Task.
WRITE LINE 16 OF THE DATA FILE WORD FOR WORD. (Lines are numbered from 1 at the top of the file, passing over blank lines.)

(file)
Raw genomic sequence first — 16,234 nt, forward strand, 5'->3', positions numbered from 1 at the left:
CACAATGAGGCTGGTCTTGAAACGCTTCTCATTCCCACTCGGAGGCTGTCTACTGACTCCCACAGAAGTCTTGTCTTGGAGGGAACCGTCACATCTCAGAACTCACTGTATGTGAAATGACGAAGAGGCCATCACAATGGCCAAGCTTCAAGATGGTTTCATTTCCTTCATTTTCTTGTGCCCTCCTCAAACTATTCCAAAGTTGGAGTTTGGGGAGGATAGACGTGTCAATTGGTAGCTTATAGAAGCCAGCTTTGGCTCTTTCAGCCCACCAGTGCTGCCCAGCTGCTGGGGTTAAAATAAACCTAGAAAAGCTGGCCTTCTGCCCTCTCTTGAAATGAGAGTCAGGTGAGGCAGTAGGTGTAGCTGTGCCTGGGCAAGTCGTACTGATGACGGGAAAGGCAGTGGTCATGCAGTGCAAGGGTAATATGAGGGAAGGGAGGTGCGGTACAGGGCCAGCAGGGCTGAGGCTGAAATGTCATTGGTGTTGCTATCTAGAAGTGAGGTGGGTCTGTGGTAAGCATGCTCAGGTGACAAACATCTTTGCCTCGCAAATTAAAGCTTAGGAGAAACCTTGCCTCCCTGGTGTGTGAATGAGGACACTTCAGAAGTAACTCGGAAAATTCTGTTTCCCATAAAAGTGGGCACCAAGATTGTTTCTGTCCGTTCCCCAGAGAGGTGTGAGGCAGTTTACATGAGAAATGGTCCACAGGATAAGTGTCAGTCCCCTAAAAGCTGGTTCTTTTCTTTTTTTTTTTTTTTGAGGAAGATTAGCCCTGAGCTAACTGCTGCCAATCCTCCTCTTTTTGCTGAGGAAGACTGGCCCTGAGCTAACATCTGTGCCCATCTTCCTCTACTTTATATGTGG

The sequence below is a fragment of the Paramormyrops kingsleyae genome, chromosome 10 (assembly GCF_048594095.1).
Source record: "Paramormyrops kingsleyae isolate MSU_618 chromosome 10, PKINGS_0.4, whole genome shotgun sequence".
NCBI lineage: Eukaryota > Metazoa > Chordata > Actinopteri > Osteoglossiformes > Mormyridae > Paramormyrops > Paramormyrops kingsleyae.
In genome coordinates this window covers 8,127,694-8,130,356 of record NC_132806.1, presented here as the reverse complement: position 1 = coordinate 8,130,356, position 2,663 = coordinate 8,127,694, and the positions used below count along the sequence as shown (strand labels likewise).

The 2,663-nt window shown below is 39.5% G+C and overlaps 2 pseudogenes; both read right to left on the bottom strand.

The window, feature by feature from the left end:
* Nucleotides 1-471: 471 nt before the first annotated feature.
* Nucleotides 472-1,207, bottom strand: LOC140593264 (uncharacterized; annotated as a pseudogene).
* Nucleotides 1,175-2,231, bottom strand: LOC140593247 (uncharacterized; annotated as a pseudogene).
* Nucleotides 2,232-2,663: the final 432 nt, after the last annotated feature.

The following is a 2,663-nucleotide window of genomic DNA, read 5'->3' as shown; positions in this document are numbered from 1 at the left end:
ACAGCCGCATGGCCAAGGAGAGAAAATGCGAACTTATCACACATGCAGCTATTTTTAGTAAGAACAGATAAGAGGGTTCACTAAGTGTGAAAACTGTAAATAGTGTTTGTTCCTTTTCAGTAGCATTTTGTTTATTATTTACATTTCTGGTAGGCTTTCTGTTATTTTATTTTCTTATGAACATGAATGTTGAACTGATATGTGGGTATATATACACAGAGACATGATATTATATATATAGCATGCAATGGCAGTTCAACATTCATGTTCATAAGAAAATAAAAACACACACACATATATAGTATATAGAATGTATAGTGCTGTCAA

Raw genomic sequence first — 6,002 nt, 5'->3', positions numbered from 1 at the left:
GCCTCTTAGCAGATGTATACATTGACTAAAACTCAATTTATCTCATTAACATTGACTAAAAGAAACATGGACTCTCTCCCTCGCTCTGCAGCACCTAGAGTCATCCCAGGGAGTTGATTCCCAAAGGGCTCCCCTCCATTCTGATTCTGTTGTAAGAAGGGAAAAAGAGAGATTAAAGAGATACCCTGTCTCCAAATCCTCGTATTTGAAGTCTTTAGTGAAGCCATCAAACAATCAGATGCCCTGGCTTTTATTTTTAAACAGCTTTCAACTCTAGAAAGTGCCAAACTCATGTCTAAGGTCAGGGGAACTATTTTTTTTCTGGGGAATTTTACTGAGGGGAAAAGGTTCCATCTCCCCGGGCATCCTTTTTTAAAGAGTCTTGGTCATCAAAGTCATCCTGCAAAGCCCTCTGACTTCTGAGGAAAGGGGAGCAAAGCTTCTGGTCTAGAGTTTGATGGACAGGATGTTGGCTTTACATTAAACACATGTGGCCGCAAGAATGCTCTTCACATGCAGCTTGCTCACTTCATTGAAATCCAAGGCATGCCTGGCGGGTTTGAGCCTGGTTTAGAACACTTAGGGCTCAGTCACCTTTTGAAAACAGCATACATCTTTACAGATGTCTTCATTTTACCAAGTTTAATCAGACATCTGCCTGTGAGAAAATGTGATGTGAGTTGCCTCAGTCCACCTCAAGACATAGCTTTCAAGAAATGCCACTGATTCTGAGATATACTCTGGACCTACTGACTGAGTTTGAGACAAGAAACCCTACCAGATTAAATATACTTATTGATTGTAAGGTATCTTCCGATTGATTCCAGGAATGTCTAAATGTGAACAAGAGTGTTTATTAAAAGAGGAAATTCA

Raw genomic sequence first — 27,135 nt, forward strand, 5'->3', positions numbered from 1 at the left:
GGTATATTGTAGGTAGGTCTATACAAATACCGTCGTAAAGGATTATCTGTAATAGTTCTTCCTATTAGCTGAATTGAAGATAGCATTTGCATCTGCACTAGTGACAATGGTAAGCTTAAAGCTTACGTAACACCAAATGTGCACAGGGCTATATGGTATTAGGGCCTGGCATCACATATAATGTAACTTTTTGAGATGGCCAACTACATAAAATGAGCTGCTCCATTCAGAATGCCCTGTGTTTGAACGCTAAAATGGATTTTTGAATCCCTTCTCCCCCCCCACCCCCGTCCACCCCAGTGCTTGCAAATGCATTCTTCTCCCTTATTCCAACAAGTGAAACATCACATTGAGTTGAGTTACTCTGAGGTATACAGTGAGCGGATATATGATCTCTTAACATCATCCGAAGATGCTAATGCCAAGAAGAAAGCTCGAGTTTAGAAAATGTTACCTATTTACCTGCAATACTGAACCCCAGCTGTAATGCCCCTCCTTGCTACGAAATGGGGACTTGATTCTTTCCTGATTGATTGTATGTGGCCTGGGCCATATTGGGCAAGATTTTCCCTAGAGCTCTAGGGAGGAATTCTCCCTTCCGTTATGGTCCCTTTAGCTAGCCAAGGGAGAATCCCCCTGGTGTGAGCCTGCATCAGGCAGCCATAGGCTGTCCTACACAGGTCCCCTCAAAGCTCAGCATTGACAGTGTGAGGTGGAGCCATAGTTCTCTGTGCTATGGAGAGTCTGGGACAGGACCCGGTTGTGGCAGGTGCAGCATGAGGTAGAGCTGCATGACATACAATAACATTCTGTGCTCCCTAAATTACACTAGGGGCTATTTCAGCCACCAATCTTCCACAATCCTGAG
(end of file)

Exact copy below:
GCCTCTTAGCAGATGTATACATTGACTAAAACTCAATTTATCTCATTAACATTGACTAAAAGAAACATGGACTCTCTCCCTCGCTCTGCAGCACCTAGAGTCATCCCAGGGAGTTGATTCCCAAAGGGCTCCCCTCCATTCTGATTCTGTTGTAAGAAGGGAAAAAGAGAGATTAAAGAGATACCCTGTCTCCAAATCCTCGTATTTGAAGTCTTTAGTGAAGCCATCAAACAATCAGATGCCCTGGCTTTTATTTTTAAACAGCTTTCAACTCTAGAAAGTGCCAAACTCATGTCTAAGGTCAGGGGAACTATTTTTTTTCTGGGGAATTTTACTGAGGGGAAAAGGTTCCATCTCCCCGGGCATCCTTTTTTAAAGAGTCTTGGTCATCAAAGTCATCCTGCAAAGCCCTCTGACTTCTGAGGAAAGGGGAGCAAAGCTTCTGGTCTAGAGTTTGATGGACAGGATGTTGGCTTTACATTAAACACATGTGGCCGCAAGAATGCTCTTCACATGCAGCTTGCTCACTTCATTGAAATCCAAGGCATGCCTGGCGGGTTTGAGCCTGGTTTAGAACACTTAGGGCTCAGTCACCTTTTGAAAACAGCATACATCTTTACAGATGTCTTCATTTTACCAAGTTTAATCAGACATCTGCCTGTGAGAAAATGTGATGTGAGTTGCCTCAGTCCACCTCAAGACATAGCTTTCAAGAAATGCCACTGATTCTGAGATATACTCTGGACCTACTGACTGAGTTTGAGACAAGAAACCCTACCAGATTAAATATACTTATTGATTGTAAGGTATCTTCCGATTGATTCCAGGAATGTCTAAATGTGAACAAGAGTGTTTATTAAAAGAGGAAATTCA